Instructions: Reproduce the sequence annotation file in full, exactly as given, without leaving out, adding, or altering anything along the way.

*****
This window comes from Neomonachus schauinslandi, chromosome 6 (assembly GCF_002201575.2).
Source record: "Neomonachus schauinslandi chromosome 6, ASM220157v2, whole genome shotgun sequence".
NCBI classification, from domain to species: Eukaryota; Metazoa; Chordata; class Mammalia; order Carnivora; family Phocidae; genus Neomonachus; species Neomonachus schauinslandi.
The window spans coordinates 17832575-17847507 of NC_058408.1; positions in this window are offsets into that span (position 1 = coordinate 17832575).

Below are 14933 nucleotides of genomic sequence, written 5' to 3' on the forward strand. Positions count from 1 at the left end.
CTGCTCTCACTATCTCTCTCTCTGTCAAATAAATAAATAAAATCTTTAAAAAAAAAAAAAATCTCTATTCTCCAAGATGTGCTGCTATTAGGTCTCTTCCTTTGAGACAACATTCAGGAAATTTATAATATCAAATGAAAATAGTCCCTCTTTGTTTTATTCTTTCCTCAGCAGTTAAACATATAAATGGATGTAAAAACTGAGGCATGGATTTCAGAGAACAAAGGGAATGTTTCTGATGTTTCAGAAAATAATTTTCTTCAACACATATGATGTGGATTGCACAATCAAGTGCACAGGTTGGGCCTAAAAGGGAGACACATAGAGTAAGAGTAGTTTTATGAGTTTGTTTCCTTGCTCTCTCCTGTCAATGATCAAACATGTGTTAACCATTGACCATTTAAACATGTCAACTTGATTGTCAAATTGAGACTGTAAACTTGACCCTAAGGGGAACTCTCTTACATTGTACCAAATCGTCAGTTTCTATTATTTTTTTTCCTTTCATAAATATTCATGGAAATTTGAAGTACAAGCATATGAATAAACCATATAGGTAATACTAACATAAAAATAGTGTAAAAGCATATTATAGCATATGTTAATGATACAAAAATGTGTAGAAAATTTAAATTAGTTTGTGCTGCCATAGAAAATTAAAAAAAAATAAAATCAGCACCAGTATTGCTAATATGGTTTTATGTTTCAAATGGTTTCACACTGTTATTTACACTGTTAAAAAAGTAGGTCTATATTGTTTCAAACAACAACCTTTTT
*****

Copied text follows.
This window comes from Neomonachus schauinslandi, chromosome 6 (assembly GCF_002201575.2).
Source record: "Neomonachus schauinslandi chromosome 6, ASM220157v2, whole genome shotgun sequence".
NCBI classification, from domain to species: Eukaryota; Metazoa; Chordata; class Mammalia; order Carnivora; family Phocidae; genus Neomonachus; species Neomonachus schauinslandi.
The window spans coordinates 17832575-17847507 of NC_058408.1; positions in this window are offsets into that span (position 1 = coordinate 17832575).

Below are 14933 nucleotides of genomic sequence, written 5' to 3' on the forward strand. Positions count from 1 at the left end.
CTGCTCTCACTATCTCTCTCTCTGTCAAATAAATAAATAAAATCTTTAAAAAAAAAAAAAATCTCTATTCTCCAAGATGTGCTGCTATTAGGTCTCTTCCTTTGAGACAACATTCAGGAAATTTATAATATCAAATGAAAATAGTCCCTCTTTGTTTTATTCTTTCCTCAGCAGTTAAACATATAAATGGATGTAAAAACTGAGGCATGGATTTCAGAGAACAAAGGGAATGTTTCTGATGTTTCAGAAAATAATTTTCTTCAACACATATGATGTGGATTGCACAATCAAGTGCACAGGTTGGGCCTAAAAGGGAGACACATAGAGTAAGAGTAGTTTTATGAGTTTGTTTCCTTGCTCTCTCCTGTCAATGATCAAACATGTGTTAACCATTGACCATTTAAACATGTCAACTTGATTGTCAAATTGAGACTGTAAACTTGACCCTAAGGGGAACTCTCTTACATTGTACCAAATCGTCAGTTTCTATTATTTTTTTTCCTTTCATAAATATTCATGGAAATTTGAAGTACAAGCATATGAATAAACCATATAGGTAATACTAACATAAAAATAGTGTAAAAGCATATTATAGCATATGTTAATGATACAAAAATGTGTAGAAAATTTAAATTAGTTTGTGCTGCCATAGAAAATTAAAAAAAAATAAAATCAGCACCAGTATTGCTAATATGGTTTTATGTTTCAAATGGTTTCACACTGTTATTTACACTGTTAAAAAAGTAGGTCTATATTGTTTCAAACAACAACCTTTTT